Breed Profile: American Saddlebred Horse

The American Saddlebred stands 15 to just over 16 hands tall and weighs around 450-540 kg. Stallions usually weigh more than mares and mustaches due to their increased muscle mass.

You can recognize this horse by its dense muscles, chiseled appearance, and flowing tail. There is a slender, arching neck over sloping shoulders and well-defined withers, which lead to a level back. The head has a straight profile, and the ears saddle forward, giving an expression of alertness with its bright and inquisitive eyes.

American Saddlebreds are found in a wide range of coat colours, with bay chestnut, brown and black being the most common. Roan, gray, palomino, and pinto are also seen in this breed.

Show and ride American saddle horses

If you are not sure if you see an American saddle, all doubt will be removed as soon as it starts moving. This horse is known for its high, dance-like stride and unique gaits.

Three-pedal saddle horses perform at the walk, trot and canter, with high knee action unmistakable for any other breed. There are also five-gaited horses that display these three gaits as well as a slow, racking gait.

The slow gait and the rack are both four-beat gaits. A slow gait can be a running walk, stride, or fox trot, but most horses today are shown with a staggered pace. In this gait, the lateral pairs of legs leave the ground simultaneously but land at different times, with the hind foot just ahead of the front foot. On the other hand, the stand displays equal intervals of time between each foot.

As might be expected, this breed is often shown in saddle seat classes, and is an American twist on traditional English riding. But the American Saddlebred’s adaptability makes them ideal for a range of other disciplines, including hunting seat competition, fine carriage work, combined driving, dressage, and even three-day racing.

Non-competitive enjoyment of the breed ranges from pulling picnic wagons and farm management to trail riding.

What to expect as an American saddle mail owner

There’s a reason America’s Saddlebridge is so popular with celebrities, from Clark Gable and Will Rogers to William Shatner and Carson Chrisley. This horse is loyal, willing and versatile. But those new to the breed will want to know the specific care requirements for the best health and longest life for their horses.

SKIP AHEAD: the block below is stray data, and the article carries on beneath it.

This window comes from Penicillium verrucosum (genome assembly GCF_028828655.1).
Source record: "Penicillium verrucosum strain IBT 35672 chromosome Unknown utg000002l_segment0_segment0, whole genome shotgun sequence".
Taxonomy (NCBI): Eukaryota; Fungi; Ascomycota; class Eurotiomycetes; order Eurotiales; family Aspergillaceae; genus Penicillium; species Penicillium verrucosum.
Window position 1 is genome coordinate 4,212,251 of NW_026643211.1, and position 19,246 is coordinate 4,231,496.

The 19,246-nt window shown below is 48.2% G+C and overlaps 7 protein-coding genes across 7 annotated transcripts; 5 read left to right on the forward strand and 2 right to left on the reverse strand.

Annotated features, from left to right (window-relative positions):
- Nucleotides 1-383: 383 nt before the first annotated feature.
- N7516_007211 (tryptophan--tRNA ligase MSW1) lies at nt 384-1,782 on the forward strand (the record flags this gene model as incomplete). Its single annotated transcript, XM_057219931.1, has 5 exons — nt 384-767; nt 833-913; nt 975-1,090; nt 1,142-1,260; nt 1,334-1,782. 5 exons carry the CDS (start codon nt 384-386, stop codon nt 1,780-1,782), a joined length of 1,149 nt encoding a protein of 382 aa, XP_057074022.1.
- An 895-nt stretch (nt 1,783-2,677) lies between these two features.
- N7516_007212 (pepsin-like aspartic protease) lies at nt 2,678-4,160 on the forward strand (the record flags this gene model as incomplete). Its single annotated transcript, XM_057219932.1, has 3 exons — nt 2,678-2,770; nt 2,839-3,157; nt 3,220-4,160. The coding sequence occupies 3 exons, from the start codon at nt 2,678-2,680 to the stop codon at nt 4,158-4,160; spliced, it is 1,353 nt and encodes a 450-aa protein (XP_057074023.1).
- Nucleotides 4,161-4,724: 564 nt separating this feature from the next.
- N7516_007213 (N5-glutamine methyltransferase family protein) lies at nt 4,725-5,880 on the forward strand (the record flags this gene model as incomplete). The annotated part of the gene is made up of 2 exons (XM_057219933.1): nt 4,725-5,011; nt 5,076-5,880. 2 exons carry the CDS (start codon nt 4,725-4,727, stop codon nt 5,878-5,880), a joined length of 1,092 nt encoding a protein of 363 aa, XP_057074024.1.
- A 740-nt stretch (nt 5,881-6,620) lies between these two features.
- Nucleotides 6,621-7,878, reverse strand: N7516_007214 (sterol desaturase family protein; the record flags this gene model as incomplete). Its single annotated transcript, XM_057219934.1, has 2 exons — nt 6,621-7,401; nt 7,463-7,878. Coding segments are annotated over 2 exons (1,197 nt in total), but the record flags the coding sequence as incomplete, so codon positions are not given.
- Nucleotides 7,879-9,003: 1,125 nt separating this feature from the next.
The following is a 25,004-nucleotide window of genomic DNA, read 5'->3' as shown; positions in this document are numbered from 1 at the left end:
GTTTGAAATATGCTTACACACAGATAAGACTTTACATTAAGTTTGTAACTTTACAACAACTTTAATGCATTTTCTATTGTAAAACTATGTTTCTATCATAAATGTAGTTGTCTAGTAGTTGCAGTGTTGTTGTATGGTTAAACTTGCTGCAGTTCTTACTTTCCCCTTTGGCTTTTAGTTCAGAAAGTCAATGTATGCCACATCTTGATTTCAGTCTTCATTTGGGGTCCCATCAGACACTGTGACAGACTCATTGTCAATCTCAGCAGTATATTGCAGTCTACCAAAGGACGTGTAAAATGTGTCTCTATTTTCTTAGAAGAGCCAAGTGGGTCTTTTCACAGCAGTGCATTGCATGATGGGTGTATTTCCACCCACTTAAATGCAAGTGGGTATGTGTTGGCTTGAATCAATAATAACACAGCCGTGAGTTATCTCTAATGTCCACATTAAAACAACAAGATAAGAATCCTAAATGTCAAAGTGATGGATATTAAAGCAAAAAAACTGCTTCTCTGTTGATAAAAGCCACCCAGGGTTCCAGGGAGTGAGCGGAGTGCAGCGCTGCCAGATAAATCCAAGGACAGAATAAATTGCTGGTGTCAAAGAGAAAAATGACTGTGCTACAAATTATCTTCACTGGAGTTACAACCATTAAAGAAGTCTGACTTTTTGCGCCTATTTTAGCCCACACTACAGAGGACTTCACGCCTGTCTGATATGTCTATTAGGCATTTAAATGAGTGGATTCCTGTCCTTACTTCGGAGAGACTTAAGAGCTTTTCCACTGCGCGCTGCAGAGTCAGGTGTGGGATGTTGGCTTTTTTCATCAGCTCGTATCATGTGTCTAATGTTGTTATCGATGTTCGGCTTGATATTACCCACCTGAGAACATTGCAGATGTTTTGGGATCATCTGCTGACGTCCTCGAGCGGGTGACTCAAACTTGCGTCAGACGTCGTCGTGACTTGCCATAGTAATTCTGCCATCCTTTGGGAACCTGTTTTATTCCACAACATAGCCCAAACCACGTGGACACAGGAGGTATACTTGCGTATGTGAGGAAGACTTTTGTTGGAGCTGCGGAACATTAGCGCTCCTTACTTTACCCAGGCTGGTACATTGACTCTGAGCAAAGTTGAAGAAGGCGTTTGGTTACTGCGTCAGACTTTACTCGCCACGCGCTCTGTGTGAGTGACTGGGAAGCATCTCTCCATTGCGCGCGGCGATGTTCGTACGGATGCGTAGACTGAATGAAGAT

With its roots in colonial plantations, the American Saddlebred does well with a diet of grass and hay. Some owners add pills for extra energy in the competition.

There are two health problems that appear with this breed. Achilles lameness can result from excessive and repetitive training in some gaits. The breed is also prone to lateral bone and ring bone in the front hooves. The Saddlebred’s natural high stride makes it more of an impact on the feet, which in turn can lead to painful calcium deposits.

Lorde (swinging backwards) is also frequently seen as an inherited trait with American saddles. However, this condition rarely affects a horse’s health or drivability, although it is considered a display fault of the breed.

Be prepared to spend a fair amount of time getting your American saddled. The same stunning pony and tail that makes the breed look so glamorous in the show ring takes extra time to brush and detangle. Carefully braiding the mane and tying the tail in a mud knot when not in competition helps.

As with any horse, it is wise to consider the type of activity you wish to engage in before purchasing an American saddle. Those who want fun horses for trail riding and family fun will be happy to know that they don’t have to spend a fortune to find a camel with the Saddlebred’s classic friendly disposition! Of course, the best show horses go for a little more, so look at bloodlines carefully and, as always, invest in a pre-purchase test from a qualified vet.

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